Robert Finney’s darkly tanned legs stretched lazily across the
ottoman. A whoop erupted from his throat with the blast off of
Gonzalez’s bat. The ball hit a fan’s glove behind the left field
wall and a quick scramble ensued. As the ESPN cameras zoomed in, the
prize was almost immediately lifted high in the air by a young teenage
girl to the tumultuous roar of the surrounding crowd.
From his complexion, Robert looked like someone who spent a lot of
leisure time at the beach or out on the water sailing. His infectious
smile and clean-shaven face caught people off guard. With his
brushed-back gray hair and sky-blue eyes, he looked like some movie star
out of the 1940s. But he was, in fact, an accountant with a casual day
off, wearing an old pair of blue shorts, a white tank top, and worn-out
His one objective that day was watching his favorite team, the Miami
Marlins, vie for first place in the National League going into the
summer. This was the last game of May and they were playing the Colorado
Rockies. The homer from Gonzalez definitely got them off on the right
The pain in his chest was almost imperceptible as he rose from the couch
and headed into the kitchen for a glass of water. Sitting down again and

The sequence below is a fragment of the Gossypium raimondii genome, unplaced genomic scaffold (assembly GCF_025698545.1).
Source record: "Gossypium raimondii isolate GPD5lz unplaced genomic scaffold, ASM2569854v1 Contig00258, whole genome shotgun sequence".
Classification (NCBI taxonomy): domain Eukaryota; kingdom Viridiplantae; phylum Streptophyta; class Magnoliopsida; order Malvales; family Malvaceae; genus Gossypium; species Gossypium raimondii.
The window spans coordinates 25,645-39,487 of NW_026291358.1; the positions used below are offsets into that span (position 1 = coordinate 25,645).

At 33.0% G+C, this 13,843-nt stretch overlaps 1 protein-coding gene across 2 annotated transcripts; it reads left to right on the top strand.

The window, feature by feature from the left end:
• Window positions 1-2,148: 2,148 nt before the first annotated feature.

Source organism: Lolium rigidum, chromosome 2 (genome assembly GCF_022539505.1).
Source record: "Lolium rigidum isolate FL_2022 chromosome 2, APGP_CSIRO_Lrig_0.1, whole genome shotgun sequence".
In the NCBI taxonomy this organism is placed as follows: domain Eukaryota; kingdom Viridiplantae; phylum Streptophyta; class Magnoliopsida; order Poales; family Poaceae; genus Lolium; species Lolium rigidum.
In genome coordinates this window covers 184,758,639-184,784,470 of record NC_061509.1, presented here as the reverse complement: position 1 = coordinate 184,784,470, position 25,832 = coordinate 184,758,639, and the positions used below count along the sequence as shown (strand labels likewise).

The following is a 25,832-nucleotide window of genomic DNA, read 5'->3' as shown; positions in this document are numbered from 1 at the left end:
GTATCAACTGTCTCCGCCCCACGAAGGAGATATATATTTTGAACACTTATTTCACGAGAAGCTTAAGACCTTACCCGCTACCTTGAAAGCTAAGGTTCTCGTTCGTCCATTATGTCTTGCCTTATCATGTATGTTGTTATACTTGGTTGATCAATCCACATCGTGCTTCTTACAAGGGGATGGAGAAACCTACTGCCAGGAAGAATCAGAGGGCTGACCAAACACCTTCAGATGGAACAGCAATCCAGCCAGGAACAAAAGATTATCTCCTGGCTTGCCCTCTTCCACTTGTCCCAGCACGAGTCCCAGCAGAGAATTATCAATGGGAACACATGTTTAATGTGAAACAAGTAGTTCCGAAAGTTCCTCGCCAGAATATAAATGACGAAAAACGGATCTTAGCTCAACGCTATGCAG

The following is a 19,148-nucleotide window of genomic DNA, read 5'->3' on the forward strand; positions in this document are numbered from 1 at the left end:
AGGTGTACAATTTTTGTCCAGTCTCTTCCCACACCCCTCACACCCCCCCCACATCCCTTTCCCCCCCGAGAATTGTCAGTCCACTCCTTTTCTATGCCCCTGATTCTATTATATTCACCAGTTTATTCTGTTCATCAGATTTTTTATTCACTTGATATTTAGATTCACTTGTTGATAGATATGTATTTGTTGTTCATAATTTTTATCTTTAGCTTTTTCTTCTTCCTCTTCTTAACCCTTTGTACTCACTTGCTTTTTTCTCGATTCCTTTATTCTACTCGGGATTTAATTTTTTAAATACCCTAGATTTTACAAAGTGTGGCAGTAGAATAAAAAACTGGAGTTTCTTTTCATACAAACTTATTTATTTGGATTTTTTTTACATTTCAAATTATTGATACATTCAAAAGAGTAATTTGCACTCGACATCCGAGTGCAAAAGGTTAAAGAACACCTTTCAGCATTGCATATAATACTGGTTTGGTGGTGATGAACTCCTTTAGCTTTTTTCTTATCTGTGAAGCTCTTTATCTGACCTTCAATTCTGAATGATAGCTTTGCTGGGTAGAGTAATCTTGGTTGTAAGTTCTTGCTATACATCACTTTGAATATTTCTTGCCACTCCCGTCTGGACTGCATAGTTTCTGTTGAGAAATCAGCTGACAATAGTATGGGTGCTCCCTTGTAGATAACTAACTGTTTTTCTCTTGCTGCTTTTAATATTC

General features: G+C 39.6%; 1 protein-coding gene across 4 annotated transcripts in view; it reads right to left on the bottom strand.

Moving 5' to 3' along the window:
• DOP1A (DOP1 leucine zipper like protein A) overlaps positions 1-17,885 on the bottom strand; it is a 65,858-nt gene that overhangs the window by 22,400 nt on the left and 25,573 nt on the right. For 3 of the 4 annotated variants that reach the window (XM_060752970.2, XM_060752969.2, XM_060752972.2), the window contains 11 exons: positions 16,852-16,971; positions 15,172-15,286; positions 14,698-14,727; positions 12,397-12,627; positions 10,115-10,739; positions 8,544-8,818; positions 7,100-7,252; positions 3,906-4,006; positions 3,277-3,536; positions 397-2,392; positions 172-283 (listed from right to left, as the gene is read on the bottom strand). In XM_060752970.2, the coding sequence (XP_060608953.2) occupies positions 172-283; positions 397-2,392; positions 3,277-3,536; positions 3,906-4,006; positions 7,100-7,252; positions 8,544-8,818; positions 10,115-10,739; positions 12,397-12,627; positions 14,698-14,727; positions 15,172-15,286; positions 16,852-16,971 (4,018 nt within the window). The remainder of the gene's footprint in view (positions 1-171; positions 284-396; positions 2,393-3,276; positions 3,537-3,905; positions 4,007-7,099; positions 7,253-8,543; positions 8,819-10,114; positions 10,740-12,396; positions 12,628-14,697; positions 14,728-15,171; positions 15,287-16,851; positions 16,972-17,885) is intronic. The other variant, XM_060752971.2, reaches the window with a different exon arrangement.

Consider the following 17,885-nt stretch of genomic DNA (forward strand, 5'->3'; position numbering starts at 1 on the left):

taking a sip, he heard the crowd go wild once more as the quick-footed
Chiu stole second on a pass-ball strikeout, then Smith doubled to right
center, driving in his sixty-fifth RBI of the year, making it two
nothing with two outs.
“Awesome,” Robert softly exclaimed, only to watch McNichols ground
out to first and end the third inning. Suddenly, his right shoulder felt
numb with his stomach twisting like a volcano fighting with a tornado.
Hey, he thought, I’m behaving myself. No pizza. No nachos with
jalapeños. What the heck is going on? He’d taken his usual baby
aspirin during breakfast just like his doctor had prescribed. Heart
disease ran in the family, but he was the picture of health—hardly
sick a day in his life.
The Rockies were up and Hal Johnson, the hottest hitter of the season,
was at the plate. Johnson, with a batting average of .399, could become
the first hitter since Ted Williams to reach .400 if he made a hit
during this at bat. How Robert would love to see this happen, but still
have the Rockies lose, though that would mean his manager would have to
bench him for the rest of the game—fat chance!
Cold beads of sweat broke out on Robert’s forehead.
Johnson swung at the first pitch from Romero—strike one.
Robert’s hands became clammy. Determined not to let this mess up his
plans for a relaxing afternoon, he refocused on the next pitch.
“Ball,” the ump called—one and one.
Suddenly, Robert doubled over with a knifelike jolt that hit him in the
chest. Nausea and chills flooded through his body as he toppled off the
couch, unable to speak or breathe. Numbing confusion clouded his mind as
he began to lose consciousness.
The Marlins are leading … going to take first place … did Johnson
get a hit—did he make four hundred? Oh Lord, what’s happening to me?
Blackness. There was no sound—no cry for help.
Excerpted from "The Kantz Journal" by Douglas Christie. Copyright © 2017 by Douglas Christie. Excerpted by permission. All rights reserved. No part of this excerpt may be reproduced or reprinted without permission in writing from the publisher. Excerpts are provided solely for the personal use of visitors to this web site.